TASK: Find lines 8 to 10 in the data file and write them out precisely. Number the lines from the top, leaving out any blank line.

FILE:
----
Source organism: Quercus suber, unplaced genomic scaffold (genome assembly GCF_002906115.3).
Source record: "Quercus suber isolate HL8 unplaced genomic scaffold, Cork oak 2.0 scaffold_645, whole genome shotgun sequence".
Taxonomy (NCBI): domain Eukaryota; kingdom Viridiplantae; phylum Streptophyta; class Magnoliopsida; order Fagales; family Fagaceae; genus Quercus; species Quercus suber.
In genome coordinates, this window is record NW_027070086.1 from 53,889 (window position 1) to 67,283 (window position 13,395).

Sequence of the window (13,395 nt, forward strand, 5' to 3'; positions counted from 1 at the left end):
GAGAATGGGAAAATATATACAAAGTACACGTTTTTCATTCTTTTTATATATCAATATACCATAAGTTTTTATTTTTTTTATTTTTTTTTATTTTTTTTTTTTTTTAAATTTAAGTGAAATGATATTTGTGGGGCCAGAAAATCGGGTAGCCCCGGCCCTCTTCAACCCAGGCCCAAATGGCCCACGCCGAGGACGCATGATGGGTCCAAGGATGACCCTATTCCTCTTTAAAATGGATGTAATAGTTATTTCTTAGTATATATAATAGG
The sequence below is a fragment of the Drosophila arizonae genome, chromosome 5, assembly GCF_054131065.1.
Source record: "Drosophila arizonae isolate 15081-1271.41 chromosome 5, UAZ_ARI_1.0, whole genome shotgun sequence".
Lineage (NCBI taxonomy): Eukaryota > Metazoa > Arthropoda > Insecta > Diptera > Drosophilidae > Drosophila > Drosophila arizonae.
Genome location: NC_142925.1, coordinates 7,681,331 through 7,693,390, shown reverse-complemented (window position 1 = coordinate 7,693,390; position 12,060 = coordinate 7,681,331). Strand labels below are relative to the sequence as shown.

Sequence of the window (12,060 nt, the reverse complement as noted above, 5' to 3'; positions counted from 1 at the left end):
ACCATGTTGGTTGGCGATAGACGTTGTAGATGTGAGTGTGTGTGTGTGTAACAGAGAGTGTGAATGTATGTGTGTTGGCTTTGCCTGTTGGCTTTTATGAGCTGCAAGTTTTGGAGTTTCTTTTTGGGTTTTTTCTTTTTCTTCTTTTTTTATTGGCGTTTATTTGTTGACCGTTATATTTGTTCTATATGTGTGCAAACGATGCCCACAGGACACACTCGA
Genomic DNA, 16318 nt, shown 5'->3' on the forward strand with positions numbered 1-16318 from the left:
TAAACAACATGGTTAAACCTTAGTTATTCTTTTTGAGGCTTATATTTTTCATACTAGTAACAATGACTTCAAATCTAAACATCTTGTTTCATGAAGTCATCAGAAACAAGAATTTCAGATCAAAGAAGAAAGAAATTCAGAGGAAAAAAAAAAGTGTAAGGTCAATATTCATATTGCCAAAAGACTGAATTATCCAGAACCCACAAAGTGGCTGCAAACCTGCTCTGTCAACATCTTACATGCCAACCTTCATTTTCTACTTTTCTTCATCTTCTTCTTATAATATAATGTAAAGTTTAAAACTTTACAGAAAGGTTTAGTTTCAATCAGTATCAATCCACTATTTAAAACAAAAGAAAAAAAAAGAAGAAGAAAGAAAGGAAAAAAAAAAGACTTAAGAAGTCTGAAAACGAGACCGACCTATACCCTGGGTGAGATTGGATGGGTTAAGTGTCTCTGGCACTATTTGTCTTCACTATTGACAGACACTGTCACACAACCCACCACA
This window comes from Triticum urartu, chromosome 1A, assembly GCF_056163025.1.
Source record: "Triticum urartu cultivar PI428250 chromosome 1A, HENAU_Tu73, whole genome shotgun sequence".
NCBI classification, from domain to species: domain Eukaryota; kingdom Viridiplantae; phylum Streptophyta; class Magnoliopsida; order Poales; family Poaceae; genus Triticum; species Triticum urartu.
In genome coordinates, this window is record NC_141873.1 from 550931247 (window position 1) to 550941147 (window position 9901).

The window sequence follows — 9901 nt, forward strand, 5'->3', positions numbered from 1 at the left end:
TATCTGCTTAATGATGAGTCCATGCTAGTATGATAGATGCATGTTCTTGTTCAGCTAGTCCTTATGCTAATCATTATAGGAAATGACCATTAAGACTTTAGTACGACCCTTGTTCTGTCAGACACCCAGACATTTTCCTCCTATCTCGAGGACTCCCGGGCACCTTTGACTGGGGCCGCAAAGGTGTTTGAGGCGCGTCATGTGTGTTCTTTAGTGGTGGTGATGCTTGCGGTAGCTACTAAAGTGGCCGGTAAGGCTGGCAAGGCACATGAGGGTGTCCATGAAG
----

Source record: "Drosophila arizonae isolate 15081-1271.41 chromosome 5, UAZ_ARI_1.0, whole genome shotgun sequence".
Lineage (NCBI taxonomy): Eukaryota > Metazoa > Arthropoda > Insecta > Diptera > Drosophilidae > Drosophila > Drosophila arizonae.
Genome location: NC_142925.1, coordinates 7,681,331 through 7,693,390, shown reverse-complemented (window position 1 = coordinate 7,693,390; position 12,060 = coordinate 7,681,331). Strand labels below are relative to the sequence as shown.